Boogie’s Bash valets save Aspen boy’s life (video)
The Aspen Times
While last week’s Boogie’s Bash is likely to make a difference in the lives of numerous children in the Roaring Fork Valley, it just may have saved one teen’s life.
Two Denver valets on their way to work the party Thursday, which raised hundreds of thousands of dollars for underprivileged kids, stopped at the Devil’s Punchbowl to check it out and ended up rescuing an Aspen teenager named “Michael” after he inadvisedly jumped in to the raging waters.
“He gave me a hug and said, ‘Thank you. You saved my life,’” said Dylan Gaffney, 27, an employee of Jay’s Valets in Denver. “I hope someone else would have done the same for me.”
Gaffney said he was telling the group of valets in his van about the Punchbowl as they were driving over Independence Pass, and decided that they had time to stop and take a look. He said he’d been there before but has never jumped in to the popular cliff-diving and swimming spot.
Gaffney said he recognized that the water was too high for swimming, but noticed a kid wearing orange shorts on the other side of the river with two friends who looked like he was ready to jump.
“Literally 45 seconds later, he jumped,” Gaffney said. “(I thought) that’s a bad idea. You shouldn’t be doing that.”
He said he saw the kid pop up and try to swim out but couldn’t. The kid grabbed hold of a boulder, but he couldn’t hold on and got swept underneath the rock.
“I thought, ‘I’m not going to watch this kid die,’” Gaffney said.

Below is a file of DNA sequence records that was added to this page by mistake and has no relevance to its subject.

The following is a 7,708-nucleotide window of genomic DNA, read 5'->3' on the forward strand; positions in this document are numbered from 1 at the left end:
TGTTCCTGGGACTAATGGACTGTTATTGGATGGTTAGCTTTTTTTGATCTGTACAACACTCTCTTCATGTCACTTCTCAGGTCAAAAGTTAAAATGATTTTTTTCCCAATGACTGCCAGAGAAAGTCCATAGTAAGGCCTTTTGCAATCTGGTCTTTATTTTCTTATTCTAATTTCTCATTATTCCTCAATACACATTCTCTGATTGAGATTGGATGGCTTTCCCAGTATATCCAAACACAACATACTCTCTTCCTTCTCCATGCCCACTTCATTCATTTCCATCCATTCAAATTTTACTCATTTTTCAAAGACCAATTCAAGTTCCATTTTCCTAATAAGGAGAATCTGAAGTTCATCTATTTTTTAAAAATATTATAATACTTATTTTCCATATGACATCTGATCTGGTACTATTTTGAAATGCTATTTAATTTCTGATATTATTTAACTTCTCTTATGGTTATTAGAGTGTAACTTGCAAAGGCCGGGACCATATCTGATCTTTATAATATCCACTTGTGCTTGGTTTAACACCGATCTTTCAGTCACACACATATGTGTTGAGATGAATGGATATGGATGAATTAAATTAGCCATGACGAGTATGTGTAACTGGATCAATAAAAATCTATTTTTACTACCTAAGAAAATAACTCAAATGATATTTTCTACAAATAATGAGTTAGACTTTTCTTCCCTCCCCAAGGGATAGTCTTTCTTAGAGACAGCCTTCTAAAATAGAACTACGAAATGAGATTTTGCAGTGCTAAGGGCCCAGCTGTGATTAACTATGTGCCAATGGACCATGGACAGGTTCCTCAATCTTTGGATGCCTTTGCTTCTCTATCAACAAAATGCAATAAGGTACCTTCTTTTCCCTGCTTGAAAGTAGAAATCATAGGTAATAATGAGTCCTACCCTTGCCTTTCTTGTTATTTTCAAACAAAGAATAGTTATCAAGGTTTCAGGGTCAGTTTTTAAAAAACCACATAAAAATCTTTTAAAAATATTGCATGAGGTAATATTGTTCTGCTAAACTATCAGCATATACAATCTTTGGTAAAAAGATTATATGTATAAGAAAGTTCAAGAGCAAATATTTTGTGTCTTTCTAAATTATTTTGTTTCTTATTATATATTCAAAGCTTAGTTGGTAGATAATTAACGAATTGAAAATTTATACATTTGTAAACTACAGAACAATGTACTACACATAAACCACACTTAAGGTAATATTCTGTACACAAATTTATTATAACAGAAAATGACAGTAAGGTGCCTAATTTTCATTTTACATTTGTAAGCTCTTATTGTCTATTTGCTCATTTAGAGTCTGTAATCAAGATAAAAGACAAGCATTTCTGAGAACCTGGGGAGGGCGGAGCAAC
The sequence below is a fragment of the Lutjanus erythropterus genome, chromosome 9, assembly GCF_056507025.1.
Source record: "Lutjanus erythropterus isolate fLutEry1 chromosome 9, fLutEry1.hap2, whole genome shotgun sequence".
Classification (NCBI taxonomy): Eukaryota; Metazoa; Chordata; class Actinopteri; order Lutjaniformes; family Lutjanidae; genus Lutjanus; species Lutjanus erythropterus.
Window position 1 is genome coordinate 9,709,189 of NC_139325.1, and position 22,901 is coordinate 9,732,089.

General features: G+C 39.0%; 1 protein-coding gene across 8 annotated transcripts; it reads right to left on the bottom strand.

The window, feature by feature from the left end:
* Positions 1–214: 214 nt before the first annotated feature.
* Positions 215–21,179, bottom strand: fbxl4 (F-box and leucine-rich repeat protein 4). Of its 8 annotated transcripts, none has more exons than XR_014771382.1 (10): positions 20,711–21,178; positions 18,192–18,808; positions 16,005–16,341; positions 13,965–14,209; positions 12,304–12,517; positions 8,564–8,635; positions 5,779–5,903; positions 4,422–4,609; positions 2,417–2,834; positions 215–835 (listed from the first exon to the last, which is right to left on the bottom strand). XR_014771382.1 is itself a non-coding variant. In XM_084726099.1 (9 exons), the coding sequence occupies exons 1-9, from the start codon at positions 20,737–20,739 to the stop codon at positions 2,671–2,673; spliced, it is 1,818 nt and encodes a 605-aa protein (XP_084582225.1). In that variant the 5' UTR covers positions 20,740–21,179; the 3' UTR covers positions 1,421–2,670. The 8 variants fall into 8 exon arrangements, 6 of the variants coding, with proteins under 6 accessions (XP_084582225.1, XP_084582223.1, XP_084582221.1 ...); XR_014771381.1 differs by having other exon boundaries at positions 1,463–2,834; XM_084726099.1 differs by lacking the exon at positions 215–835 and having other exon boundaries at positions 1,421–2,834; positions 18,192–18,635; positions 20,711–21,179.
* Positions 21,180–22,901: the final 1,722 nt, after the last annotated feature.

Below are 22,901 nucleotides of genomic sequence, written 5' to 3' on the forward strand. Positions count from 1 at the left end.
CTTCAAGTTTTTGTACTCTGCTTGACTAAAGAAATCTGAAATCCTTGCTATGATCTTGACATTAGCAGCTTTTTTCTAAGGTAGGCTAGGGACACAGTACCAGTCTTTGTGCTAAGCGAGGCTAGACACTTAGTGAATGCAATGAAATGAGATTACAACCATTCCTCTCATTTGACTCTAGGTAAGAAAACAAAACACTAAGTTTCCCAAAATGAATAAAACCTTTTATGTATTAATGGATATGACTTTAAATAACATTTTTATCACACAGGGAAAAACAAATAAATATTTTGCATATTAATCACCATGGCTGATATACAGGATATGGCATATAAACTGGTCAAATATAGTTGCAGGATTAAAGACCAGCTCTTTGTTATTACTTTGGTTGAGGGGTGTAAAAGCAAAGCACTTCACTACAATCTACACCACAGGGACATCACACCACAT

The kid popped up on the other side of the boulder and tried to swim, but was swept downriver. That’s when Gaffney jumped into action.
He began running down the shore and screaming at the boy to swim to the left. The boy grabbed another smaller rock, but slipped again and was swept about 100 yards downriver.
The boy was again able to grab hold of a rock, but he didn’t have a good grip on it and kept slipping. Gaffney waded out into the river, wrenching his ankle between two rocks, and was able to reach a large rock in the middle of the river. He said he grabbed a large branch and tried to extend it to the boy, but he couldn’t reach him.
“That was when he looked at me dead in the eyes and said, ‘Don’t let me die. I don’t want to die,’” Gaffney said.
Gaffney said he tried to calm the boy down, then noticed his friend and fellow valet, Nick Diercks, 22, coming out into the river toward him. At that point, Gaffney grabbed hold of the rock with one hand and Diercks wrist with the other.
Diercks reached out and said he told the boy to grab his wrist. Gaffney was then able to haul them both to safety. Diercks then got a rope from some people nearby, tied it around his waist and threw it to the kid, who wrapped it around his body and they were able to haul him ashore.
“He said, ‘Thank you. I thought I was going to die,’” Diercks said.
They then walked him up to where his friends were waiting at a white Toyota Tacoma pickup, advised him to eat some sugar and the boy and his friends left. Diercks said the boy told him he was from Aspen, while Gaffney said the boy told him his name was “Michael.”
“We’ve all been that age and done stupid stuff,” Diercks said.
Both Diercks and Gaffney said separately that the boy likely would have died had they not jumped into action.
“He’d have been dead, one-hundred percent,” Gaffney said. In an email, Gaffney said he felt like the boy’s guardian angel.
Aspen Fire Chief Rick Balentine said Tuesday he’s been monitoring the river levels at the Punchbowl daily in order to determine when to mount an operation to look for the body of an Aspen man who is believed to have jumped in to the Punchbowl on June 4 and hasn’t been seen since.
“I wouldn’t jump into it,” Balentine said.